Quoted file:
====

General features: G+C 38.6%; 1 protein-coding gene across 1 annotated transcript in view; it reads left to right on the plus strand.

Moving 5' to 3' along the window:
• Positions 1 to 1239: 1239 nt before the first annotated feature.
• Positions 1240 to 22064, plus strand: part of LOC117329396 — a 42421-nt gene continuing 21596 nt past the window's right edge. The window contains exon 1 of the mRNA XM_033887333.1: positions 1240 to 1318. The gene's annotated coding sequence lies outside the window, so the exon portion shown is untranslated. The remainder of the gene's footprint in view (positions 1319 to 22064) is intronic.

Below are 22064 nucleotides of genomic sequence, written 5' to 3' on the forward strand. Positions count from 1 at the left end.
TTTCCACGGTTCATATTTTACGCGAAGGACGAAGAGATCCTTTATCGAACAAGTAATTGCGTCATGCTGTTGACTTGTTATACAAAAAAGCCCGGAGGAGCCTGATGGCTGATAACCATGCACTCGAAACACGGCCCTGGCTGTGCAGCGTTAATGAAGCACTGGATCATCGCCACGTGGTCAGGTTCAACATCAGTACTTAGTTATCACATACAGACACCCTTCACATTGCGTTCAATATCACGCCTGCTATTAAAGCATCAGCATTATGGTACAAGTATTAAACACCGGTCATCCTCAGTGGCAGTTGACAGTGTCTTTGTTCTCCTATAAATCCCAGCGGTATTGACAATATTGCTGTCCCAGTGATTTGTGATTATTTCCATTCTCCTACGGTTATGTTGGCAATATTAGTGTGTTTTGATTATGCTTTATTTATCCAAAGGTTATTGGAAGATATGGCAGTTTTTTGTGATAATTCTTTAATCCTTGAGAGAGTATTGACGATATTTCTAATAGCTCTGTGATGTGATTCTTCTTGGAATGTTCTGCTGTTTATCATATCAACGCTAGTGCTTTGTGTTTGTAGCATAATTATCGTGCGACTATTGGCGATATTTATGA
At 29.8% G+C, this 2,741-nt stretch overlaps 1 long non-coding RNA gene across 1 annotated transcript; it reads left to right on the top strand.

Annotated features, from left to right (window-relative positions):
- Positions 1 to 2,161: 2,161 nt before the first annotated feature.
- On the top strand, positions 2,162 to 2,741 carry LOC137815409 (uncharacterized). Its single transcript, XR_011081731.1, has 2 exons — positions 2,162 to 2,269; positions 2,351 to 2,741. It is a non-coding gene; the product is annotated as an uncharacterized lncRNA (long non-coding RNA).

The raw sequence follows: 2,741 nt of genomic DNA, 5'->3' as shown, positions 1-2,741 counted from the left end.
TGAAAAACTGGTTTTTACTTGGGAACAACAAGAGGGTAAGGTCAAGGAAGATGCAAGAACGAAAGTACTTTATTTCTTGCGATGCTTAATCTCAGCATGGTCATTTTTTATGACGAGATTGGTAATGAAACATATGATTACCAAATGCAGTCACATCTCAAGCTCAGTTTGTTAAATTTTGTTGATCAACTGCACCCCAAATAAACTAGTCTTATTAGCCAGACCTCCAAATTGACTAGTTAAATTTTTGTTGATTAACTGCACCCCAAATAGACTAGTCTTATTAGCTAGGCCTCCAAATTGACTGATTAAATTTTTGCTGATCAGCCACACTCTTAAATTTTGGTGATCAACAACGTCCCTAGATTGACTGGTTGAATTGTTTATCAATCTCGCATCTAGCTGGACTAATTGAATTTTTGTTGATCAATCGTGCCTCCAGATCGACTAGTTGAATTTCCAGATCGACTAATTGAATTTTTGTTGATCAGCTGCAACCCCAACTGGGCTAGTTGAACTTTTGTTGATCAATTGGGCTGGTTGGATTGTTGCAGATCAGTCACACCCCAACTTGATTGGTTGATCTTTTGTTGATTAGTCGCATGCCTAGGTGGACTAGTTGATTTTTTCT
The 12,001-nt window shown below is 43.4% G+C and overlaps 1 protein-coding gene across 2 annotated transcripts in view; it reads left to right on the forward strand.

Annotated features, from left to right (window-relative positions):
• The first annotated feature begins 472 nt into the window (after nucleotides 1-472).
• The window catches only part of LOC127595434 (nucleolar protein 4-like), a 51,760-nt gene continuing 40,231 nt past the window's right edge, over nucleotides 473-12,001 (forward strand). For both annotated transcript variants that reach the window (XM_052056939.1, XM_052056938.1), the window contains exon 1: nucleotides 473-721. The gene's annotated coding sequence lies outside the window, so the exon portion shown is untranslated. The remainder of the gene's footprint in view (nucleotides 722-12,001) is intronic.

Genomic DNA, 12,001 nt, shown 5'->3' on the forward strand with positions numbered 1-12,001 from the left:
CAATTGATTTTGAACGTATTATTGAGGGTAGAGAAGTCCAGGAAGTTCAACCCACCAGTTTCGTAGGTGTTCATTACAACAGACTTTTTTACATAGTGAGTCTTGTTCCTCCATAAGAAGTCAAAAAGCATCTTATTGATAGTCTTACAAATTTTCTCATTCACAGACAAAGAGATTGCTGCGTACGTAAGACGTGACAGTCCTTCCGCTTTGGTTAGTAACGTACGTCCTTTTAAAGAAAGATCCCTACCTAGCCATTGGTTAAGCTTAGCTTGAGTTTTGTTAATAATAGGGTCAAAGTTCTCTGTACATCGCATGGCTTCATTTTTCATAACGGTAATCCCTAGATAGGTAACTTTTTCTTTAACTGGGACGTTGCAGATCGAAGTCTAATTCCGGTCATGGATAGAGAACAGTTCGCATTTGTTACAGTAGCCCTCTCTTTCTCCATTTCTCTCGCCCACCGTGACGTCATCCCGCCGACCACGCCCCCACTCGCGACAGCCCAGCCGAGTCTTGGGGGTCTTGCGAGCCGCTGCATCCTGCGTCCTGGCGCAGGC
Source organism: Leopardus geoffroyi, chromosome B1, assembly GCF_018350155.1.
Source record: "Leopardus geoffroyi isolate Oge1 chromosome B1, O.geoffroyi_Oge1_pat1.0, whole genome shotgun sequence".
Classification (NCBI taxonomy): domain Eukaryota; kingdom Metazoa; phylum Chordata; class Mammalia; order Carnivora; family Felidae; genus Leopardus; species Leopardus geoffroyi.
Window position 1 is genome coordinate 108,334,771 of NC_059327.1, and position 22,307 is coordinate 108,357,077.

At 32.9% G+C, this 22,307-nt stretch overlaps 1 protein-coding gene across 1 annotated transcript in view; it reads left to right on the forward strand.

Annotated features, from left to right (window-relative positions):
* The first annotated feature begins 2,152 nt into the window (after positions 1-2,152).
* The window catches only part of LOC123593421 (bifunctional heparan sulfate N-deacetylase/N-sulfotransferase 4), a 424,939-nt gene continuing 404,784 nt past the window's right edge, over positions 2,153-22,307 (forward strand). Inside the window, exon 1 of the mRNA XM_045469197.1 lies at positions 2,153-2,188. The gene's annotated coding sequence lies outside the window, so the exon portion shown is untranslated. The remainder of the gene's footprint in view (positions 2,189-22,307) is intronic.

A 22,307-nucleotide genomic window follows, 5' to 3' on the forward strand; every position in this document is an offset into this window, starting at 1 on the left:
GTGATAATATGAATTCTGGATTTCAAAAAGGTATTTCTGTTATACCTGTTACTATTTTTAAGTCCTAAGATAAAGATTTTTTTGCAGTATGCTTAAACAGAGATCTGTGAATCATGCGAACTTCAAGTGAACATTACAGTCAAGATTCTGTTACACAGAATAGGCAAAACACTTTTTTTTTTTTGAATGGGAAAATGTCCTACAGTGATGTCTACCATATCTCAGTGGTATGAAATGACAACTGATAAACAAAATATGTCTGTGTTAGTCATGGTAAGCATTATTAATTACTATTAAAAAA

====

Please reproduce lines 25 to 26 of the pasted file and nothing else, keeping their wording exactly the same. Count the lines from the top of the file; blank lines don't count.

* The first annotated feature begins 2,152 nt into the window (after positions 1-2,152).
* The window catches only part of LOC123593421 (bifunctional heparan sulfate N-deacetylase/N-sulfotransferase 4), a 424,939-nt gene continuing 404,784 nt past the window's right edge, over positions 2,153-22,307 (forward strand). Inside the window, exon 1 of the mRNA XM_045469197.1 lies at positions 2,153-2,188. The gene's annotated coding sequence lies outside the window, so the exon portion shown is untranslated. The remainder of the gene's footprint in view (positions 2,189-22,307) is intronic.